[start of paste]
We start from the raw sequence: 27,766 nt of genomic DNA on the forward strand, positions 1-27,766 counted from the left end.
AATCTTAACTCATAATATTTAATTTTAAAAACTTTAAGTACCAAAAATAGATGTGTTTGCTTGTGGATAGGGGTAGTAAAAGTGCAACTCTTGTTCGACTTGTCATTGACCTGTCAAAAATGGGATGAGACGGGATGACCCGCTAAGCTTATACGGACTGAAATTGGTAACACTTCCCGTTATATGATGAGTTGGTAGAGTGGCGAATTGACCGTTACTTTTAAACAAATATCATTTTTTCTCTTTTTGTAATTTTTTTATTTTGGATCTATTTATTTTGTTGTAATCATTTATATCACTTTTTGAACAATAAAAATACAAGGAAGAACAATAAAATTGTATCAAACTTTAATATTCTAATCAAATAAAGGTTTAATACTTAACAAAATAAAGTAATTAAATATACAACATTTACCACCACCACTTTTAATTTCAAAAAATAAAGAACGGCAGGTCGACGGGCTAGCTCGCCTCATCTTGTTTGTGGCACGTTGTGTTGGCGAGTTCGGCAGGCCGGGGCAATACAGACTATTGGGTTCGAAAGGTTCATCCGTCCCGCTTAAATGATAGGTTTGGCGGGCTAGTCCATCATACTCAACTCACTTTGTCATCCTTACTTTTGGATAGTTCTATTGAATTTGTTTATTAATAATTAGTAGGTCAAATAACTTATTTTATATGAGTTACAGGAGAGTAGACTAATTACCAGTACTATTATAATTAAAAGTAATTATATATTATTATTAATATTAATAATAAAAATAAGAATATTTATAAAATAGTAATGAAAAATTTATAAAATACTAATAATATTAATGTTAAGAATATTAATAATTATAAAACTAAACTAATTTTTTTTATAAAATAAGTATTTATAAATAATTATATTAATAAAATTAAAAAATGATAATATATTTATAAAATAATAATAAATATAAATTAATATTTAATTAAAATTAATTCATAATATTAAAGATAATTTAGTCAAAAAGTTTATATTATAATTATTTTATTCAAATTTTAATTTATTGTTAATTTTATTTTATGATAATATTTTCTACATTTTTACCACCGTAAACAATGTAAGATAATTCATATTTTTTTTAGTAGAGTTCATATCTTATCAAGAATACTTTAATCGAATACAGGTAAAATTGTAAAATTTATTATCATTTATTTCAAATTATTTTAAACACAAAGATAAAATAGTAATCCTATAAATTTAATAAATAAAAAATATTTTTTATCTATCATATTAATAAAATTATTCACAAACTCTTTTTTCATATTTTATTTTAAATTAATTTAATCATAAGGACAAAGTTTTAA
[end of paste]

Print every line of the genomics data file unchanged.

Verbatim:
We start from the raw sequence: 27,766 nt of genomic DNA on the forward strand, positions 1-27,766 counted from the left end.
AATCTTAACTCATAATATTTAATTTTAAAAACTTTAAGTACCAAAAATAGATGTGTTTGCTTGTGGATAGGGGTAGTAAAAGTGCAACTCTTGTTCGACTTGTCATTGACCTGTCAAAAATGGGATGAGACGGGATGACCCGCTAAGCTTATACGGACTGAAATTGGTAACACTTCCCGTTATATGATGAGTTGGTAGAGTGGCGAATTGACCGTTACTTTTAAACAAATATCATTTTTTCTCTTTTTGTAATTTTTTTATTTTGGATCTATTTATTTTGTTGTAATCATTTATATCACTTTTTGAACAATAAAAATACAAGGAAGAACAATAAAATTGTATCAAACTTTAATATTCTAATCAAATAAAGGTTTAATACTTAACAAAATAAAGTAATTAAATATACAACATTTACCACCACCACTTTTAATTTCAAAAAATAAAGAACGGCAGGTCGACGGGCTAGCTCGCCTCATCTTGTTTGTGGCACGTTGTGTTGGCGAGTTCGGCAGGCCGGGGCAATACAGACTATTGGGTTCGAAAGGTTCATCCGTCCCGCTTAAATGATAGGTTTGGCGGGCTAGTCCATCATACTCAACTCACTTTGTCATCCTTACTTTTGGATAGTTCTATTGAATTTGTTTATTAATAATTAGTAGGTCAAATAACTTATTTTATATGAGTTACAGGAGAGTAGACTAATTACCAGTACTATTATAATTAAAAGTAATTATATATTATTATTAATATTAATAATAAAAATAAGAATATTTATAAAATAGTAATGAAAAATTTATAAAATACTAATAATATTAATGTTAAGAATATTAATAATTATAAAACTAAACTAATTTTTTTTATAAAATAAGTATTTATAAATAATTATATTAATAAAATTAAAAAATGATAATATATTTATAAAATAATAATAAATATAAATTAATATTTAATTAAAATTAATTCATAATATTAAAGATAATTTAGTCAAAAAGTTTATATTATAATTATTTTATTCAAATTTTAATTTATTGTTAATTTTATTTTATGATAATATTTTCTACATTTTTACCACCGTAAACAATGTAAGATAATTCATATTTTTTTTAGTAGAGTTCATATCTTATCAAGAATACTTTAATCGAATACAGGTAAAATTGTAAAATTTATTATCATTTATTTCAAATTATTTTAAACACAAAGATAAAATAGTAATCCTATAAATTTAATAAATAAAAAATATTTTTTATCTATCATATTAATAAAATTATTCACAAACTCTTTTTTCATATTTTATTTTAAATTAATTTAATCATAAGGACAAAGTTTTAA